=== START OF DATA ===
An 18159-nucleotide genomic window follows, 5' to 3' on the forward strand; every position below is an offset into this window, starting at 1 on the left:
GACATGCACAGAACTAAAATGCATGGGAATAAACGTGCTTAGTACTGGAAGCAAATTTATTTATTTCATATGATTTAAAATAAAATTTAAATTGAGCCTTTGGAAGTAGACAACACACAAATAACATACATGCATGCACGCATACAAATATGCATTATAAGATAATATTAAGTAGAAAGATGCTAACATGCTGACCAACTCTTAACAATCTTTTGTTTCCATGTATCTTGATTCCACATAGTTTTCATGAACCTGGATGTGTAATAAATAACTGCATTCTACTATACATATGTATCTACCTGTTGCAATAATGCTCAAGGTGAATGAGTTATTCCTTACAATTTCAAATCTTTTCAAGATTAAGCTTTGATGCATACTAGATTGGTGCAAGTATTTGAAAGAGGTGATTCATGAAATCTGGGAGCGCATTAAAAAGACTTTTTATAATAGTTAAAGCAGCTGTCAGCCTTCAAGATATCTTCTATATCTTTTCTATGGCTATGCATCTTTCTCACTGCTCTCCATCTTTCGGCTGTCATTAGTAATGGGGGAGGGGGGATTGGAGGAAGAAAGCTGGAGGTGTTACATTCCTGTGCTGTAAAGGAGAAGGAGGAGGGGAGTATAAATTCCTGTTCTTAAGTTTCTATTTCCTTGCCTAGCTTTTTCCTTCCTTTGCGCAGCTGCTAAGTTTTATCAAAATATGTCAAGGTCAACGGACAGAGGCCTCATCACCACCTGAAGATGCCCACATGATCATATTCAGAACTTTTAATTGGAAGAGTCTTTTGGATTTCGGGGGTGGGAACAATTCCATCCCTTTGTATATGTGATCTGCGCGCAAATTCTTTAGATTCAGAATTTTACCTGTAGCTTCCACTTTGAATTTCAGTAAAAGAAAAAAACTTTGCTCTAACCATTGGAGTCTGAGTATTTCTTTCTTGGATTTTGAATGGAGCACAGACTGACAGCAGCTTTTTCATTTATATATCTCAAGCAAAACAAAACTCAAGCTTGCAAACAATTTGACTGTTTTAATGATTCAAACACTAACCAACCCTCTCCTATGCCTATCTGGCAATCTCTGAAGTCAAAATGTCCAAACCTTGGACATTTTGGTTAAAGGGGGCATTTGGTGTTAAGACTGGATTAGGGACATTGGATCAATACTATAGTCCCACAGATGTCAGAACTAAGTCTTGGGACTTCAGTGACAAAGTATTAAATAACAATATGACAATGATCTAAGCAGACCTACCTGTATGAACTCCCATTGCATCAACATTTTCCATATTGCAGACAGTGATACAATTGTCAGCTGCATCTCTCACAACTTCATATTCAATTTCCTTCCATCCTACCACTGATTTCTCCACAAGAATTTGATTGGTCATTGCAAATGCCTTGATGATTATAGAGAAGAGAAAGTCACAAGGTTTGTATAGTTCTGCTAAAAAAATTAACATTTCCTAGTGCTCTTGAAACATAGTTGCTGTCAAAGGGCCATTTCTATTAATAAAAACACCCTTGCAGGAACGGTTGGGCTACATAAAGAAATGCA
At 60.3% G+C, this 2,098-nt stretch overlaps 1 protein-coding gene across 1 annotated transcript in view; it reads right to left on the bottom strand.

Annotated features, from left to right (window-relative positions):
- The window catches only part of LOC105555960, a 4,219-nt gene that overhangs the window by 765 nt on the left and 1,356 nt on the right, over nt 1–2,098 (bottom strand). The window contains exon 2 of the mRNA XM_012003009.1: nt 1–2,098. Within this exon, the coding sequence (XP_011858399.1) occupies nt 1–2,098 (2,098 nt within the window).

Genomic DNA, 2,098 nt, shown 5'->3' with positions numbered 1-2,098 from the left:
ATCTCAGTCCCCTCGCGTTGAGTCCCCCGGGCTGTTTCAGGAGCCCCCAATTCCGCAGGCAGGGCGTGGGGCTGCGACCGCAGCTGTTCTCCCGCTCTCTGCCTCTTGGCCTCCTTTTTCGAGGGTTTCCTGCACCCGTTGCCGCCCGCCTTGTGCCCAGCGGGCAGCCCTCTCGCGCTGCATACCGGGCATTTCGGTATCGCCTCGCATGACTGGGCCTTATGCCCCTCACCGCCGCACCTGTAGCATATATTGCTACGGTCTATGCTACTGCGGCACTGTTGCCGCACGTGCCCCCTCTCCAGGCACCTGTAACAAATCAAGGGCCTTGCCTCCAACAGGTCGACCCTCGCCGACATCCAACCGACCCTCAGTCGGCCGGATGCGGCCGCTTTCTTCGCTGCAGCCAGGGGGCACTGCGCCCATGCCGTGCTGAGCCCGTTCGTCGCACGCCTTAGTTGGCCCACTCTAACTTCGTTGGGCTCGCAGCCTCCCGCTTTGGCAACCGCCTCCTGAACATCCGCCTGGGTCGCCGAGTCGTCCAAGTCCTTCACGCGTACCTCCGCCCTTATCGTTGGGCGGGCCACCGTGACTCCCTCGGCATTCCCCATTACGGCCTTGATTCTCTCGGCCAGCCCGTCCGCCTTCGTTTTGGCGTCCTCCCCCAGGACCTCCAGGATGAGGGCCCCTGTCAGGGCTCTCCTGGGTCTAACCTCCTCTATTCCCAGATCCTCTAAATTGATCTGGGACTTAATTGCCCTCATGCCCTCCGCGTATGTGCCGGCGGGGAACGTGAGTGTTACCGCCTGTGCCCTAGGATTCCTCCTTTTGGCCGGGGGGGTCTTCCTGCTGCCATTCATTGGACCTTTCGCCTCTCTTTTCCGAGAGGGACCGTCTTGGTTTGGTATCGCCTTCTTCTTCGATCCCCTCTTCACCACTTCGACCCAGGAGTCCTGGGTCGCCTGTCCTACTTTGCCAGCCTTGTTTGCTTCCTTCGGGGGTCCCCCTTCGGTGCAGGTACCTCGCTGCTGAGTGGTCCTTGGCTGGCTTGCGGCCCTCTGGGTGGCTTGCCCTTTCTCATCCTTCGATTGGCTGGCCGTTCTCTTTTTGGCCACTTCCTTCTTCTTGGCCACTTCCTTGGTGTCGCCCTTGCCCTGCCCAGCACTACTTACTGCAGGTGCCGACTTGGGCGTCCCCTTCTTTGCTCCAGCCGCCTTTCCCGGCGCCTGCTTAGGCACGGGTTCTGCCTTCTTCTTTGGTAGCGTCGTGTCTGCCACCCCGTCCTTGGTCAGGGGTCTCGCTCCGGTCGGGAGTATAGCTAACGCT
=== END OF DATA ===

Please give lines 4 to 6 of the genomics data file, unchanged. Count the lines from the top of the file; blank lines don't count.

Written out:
Annotated features, from left to right (window-relative positions):
- The window catches only part of LOC105555960, a 4,219-nt gene that overhangs the window by 765 nt on the left and 1,356 nt on the right, over nt 1–2,098 (bottom strand). The window contains exon 2 of the mRNA XM_012003009.1: nt 1–2,098. Within this exon, the coding sequence (XP_011858399.1) occupies nt 1–2,098 (2,098 nt within the window).

Genomic DNA, 2,098 nt, shown 5'->3' with positions numbered 1-2,098 from the left: